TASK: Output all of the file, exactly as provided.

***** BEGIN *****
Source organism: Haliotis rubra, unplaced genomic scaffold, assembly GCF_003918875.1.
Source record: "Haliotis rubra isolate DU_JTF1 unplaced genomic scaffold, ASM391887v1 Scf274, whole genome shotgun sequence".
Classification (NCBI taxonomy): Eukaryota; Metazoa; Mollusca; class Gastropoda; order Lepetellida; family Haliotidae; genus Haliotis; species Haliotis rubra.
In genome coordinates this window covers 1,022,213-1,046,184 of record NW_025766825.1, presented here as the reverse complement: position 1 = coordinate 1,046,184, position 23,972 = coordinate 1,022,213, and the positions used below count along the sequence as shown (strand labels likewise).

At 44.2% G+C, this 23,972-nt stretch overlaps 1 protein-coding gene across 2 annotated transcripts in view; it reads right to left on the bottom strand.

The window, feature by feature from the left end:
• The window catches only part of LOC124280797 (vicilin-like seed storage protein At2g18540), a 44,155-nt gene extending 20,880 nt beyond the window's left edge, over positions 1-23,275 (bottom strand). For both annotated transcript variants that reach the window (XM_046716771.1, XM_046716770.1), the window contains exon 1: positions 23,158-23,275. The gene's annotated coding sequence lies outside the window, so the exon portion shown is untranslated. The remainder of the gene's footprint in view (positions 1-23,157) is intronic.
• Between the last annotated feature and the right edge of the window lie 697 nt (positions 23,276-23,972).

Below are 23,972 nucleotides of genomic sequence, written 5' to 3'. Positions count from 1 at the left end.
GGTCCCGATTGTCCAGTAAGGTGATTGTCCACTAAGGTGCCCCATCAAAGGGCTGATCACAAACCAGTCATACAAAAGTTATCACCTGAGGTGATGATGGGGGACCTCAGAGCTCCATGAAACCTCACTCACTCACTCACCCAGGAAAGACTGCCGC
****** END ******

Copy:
Source organism: Haliotis rubra, unplaced genomic scaffold, assembly GCF_003918875.1.
Source record: "Haliotis rubra isolate DU_JTF1 unplaced genomic scaffold, ASM391887v1 Scf274, whole genome shotgun sequence".
Classification (NCBI taxonomy): Eukaryota; Metazoa; Mollusca; class Gastropoda; order Lepetellida; family Haliotidae; genus Haliotis; species Haliotis rubra.
In genome coordinates this window covers 1,022,213-1,046,184 of record NW_025766825.1, presented here as the reverse complement: position 1 = coordinate 1,046,184, position 23,972 = coordinate 1,022,213, and the positions used below count along the sequence as shown (strand labels likewise).

At 44.2% G+C, this 23,972-nt stretch overlaps 1 protein-coding gene across 2 annotated transcripts in view; it reads right to left on the bottom strand.

The window, feature by feature from the left end:
• The window catches only part of LOC124280797 (vicilin-like seed storage protein At2g18540), a 44,155-nt gene extending 20,880 nt beyond the window's left edge, over positions 1-23,275 (bottom strand). For both annotated transcript variants that reach the window (XM_046716771.1, XM_046716770.1), the window contains exon 1: positions 23,158-23,275. The gene's annotated coding sequence lies outside the window, so the exon portion shown is untranslated. The remainder of the gene's footprint in view (positions 1-23,157) is intronic.
• Between the last annotated feature and the right edge of the window lie 697 nt (positions 23,276-23,972).

Below are 23,972 nucleotides of genomic sequence, written 5' to 3'. Positions count from 1 at the left end.
GGTCCCGATTGTCCAGTAAGGTGATTGTCCACTAAGGTGCCCCATCAAAGGGCTGATCACAAACCAGTCATACAAAAGTTATCACCTGAGGTGATGATGGGGGACCTCAGAGCTCCATGAAACCTCACTCACTCACTCACCCAGGAAAGACTGCCGC